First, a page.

Relations between the Russian Orthodox and Catholic Church in recent years are experiencing a " positive trend," due to the "clear recognition of the need to join forces in defence of traditional Christian values and counter some threats of modernity, such as the 'aggressive secularism which threatens the moral basis of social and private life, the crisis of family values and the persecution and discrimination of Christians in the world".
overview of inter-Christian dialogue, and in particular with the
Catholic Church, was given by the Patriarch of Moscow, Kirill, as he
opened the Council of Bishops of the Russian Orthodox Church on February
In his speech, published on the Patriarchate website, Kirill recalled
some of the events in ecumenical dialogue with Catholics. Among these,
the work of the the Joint International Commission for Theological
Dialogue between the Orthodox Church and the Roman Catholic Church, that
aims to outline "a common position on a number of topical issues
including family, church and state relations, the moral and spiritual
reasons for the economic crisis. "
Kirill highlighted his visit
to Poland in August, the first as head of the Russian Orthodox Church
and the 'historical' signature together with the President of the Polish
Bishops' Conference, Msgr. Jozef Michalik, of a joint statement. The
document is defined by the Patriarch as "the reflection of a mutual
desire to forgive offenses and heal past wounds that have obscured
relations between the Russian and Polish peoples." The two churches have
thus traced a common path with respect to issues such as secularism,
abortion, euthanasia and the family.
In his message, the
Patriarch hopes for continued good relations with the ancient Churches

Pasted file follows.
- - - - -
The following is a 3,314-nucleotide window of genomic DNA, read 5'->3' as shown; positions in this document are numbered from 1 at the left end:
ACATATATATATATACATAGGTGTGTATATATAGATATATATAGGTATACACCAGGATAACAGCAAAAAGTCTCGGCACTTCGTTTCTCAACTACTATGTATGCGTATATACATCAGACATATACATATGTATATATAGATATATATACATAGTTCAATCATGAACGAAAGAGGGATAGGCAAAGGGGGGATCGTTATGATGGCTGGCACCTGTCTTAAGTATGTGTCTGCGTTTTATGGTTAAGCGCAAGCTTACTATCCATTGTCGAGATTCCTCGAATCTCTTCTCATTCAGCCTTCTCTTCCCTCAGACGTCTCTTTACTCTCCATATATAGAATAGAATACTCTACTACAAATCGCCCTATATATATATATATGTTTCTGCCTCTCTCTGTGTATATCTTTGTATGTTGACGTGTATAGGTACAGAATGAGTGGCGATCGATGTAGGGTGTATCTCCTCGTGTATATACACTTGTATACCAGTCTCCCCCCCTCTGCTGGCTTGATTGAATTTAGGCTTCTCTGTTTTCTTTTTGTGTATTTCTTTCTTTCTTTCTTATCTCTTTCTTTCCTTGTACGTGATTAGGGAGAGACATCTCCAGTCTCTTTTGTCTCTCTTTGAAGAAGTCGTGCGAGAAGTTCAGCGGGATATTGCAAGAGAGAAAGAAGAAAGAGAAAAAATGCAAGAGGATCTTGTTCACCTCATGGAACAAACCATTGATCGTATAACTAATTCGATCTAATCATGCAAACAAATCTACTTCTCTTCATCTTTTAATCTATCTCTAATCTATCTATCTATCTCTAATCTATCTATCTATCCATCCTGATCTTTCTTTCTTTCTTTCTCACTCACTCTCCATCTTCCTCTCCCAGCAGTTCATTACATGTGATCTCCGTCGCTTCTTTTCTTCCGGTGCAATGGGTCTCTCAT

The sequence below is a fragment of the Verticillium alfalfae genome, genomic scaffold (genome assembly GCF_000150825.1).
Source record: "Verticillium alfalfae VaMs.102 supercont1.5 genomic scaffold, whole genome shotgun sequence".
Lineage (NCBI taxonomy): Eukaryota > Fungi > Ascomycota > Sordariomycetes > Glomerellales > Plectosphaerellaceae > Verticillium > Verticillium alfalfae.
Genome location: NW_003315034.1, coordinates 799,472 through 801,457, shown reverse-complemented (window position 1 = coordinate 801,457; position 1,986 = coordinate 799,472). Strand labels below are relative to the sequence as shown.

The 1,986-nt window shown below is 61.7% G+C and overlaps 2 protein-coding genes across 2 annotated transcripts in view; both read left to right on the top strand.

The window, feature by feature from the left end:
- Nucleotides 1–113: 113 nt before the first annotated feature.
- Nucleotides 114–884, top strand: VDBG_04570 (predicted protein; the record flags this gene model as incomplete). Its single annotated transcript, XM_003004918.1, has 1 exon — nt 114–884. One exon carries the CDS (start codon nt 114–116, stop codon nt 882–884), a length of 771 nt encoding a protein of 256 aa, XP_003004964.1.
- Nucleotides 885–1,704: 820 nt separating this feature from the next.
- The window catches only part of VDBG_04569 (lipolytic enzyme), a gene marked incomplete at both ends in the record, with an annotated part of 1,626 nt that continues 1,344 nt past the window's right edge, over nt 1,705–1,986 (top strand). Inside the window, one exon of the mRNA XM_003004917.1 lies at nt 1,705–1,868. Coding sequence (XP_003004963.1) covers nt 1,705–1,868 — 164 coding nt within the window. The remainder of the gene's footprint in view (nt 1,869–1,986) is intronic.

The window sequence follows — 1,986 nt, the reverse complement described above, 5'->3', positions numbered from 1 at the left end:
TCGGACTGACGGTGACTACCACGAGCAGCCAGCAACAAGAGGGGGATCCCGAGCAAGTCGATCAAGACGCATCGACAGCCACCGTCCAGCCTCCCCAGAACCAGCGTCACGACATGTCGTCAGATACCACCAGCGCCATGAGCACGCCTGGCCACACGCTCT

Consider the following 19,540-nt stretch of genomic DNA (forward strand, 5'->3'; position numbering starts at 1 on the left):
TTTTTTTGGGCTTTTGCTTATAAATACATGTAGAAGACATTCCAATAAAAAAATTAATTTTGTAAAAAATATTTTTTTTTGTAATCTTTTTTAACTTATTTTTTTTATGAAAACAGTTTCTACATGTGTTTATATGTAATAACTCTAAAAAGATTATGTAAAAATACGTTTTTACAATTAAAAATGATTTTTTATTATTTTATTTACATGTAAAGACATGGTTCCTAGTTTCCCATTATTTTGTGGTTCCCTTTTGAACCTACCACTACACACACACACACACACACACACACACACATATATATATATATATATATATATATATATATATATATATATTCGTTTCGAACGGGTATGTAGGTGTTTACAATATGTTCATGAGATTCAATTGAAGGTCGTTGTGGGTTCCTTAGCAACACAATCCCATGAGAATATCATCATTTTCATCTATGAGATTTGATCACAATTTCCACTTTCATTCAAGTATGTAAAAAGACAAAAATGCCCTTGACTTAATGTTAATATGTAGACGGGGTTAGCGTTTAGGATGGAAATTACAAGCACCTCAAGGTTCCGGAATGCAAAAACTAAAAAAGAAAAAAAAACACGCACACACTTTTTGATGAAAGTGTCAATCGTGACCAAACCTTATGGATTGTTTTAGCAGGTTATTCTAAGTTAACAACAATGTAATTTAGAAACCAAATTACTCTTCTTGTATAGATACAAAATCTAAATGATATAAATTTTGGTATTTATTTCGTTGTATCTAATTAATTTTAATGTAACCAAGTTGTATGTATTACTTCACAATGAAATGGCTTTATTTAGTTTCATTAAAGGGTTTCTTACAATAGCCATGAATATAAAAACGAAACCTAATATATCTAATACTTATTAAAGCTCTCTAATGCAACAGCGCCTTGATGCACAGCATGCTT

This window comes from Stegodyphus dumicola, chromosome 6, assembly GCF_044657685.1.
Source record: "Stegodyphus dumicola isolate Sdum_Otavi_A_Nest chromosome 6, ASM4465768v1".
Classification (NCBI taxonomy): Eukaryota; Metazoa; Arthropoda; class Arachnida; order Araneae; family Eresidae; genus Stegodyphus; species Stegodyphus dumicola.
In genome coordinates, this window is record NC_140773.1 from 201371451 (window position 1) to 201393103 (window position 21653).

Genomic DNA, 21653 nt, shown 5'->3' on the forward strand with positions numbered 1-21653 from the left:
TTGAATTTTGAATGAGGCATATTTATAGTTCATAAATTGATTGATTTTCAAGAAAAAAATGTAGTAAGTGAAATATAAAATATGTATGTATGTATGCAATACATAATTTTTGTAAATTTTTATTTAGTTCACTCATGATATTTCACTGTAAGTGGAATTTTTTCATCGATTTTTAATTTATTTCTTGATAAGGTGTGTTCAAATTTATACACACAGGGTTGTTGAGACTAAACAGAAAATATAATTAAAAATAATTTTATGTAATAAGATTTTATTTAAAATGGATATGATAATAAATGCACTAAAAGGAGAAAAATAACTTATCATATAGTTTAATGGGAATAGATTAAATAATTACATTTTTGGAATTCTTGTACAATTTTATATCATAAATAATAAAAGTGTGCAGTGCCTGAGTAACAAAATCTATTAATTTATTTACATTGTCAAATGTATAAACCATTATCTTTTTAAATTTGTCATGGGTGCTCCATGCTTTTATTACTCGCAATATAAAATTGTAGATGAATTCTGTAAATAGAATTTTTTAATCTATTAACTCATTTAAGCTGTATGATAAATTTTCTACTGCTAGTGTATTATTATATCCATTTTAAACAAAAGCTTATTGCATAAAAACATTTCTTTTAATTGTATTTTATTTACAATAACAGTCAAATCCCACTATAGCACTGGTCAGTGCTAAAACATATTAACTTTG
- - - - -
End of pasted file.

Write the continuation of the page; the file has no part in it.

of the East, "especially at a time like this where countries once
considered Christian are turning in a hostile manner on Christians
themselves." The reference is to the situation of the community in the
Middle East and Africa, victim of targeted attacks by Islamic
fundamentalism. Kirill has thus called for "solidarity between
Christians in protecting the dignity of believers and to condemn hatred
and vandalism against places of worship."
Finally, in his message
to the Council, the Patriarch criticized the Protestant communities,
which "continue on the path of liberalization, especially in
ecclesiology and moral teaching." His criticisms are directed at the
"blessing of homosexual unions and ordination of people who have openly
admitted a non-traditional sexual orientation" that is becoming "the
norm for several Protestant communities in the West". For this reason,
he said, trying to achieve a common doctrinal position with these
churches "has lost its meaning."
In the final resolution of the
Council of Bishops, which ended on Feb. 5, the orthodox bishops
subscribed to these positions, however, they also raised "concerns"
regarding the theological Orthodox-Catholic dialogue. The Council notes
"differences of approach" in the dialogue itself and expresses "doubts"
regarding documents produced on the theme of Primacy in the universal
Church, conciliarity (sobornost), orthodox doctrine and canonical
The bishops stressed the need to make the process "more
transparent." They propose the inclusion of all bishops in the
discussion of documents prepared by the committees responsible for the
theological dialogue with Catholics.
This consultation is justified, by
"the primary importance of these decisions and the responsibility of
bishops to preserve the purity of the Orthodox faith and the peace and
unity of the Church."